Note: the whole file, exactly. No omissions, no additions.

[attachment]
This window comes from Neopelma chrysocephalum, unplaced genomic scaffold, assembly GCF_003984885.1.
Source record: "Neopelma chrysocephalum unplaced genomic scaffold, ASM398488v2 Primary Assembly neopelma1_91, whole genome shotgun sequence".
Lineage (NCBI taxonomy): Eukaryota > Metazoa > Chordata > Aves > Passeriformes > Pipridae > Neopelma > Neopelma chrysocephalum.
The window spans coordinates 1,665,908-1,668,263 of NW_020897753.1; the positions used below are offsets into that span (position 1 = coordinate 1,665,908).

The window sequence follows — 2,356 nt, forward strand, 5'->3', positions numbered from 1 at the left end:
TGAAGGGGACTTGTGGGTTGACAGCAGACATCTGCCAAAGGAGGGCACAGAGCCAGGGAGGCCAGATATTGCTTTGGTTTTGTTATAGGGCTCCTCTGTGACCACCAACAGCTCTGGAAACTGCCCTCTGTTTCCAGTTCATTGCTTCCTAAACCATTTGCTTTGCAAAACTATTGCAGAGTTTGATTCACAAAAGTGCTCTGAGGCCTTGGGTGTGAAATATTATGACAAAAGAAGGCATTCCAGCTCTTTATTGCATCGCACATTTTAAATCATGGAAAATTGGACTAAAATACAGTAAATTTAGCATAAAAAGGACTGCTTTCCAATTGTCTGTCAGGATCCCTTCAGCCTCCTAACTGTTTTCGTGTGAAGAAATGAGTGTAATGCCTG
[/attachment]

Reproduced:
This window comes from Neopelma chrysocephalum, unplaced genomic scaffold, assembly GCF_003984885.1.
Source record: "Neopelma chrysocephalum unplaced genomic scaffold, ASM398488v2 Primary Assembly neopelma1_91, whole genome shotgun sequence".
Lineage (NCBI taxonomy): Eukaryota > Metazoa > Chordata > Aves > Passeriformes > Pipridae > Neopelma > Neopelma chrysocephalum.
The window spans coordinates 1,665,908-1,668,263 of NW_020897753.1; the positions used below are offsets into that span (position 1 = coordinate 1,665,908).

The window sequence follows — 2,356 nt, forward strand, 5'->3', positions numbered from 1 at the left end:
TGAAGGGGACTTGTGGGTTGACAGCAGACATCTGCCAAAGGAGGGCACAGAGCCAGGGAGGCCAGATATTGCTTTGGTTTTGTTATAGGGCTCCTCTGTGACCACCAACAGCTCTGGAAACTGCCCTCTGTTTCCAGTTCATTGCTTCCTAAACCATTTGCTTTGCAAAACTATTGCAGAGTTTGATTCACAAAAGTGCTCTGAGGCCTTGGGTGTGAAATATTATGACAAAAGAAGGCATTCCAGCTCTTTATTGCATCGCACATTTTAAATCATGGAAAATTGGACTAAAATACAGTAAATTTAGCATAAAAAGGACTGCTTTCCAATTGTCTGTCAGGATCCCTTCAGCCTCCTAACTGTTTTCGTGTGAAGAAATGAGTGTAATGCCTG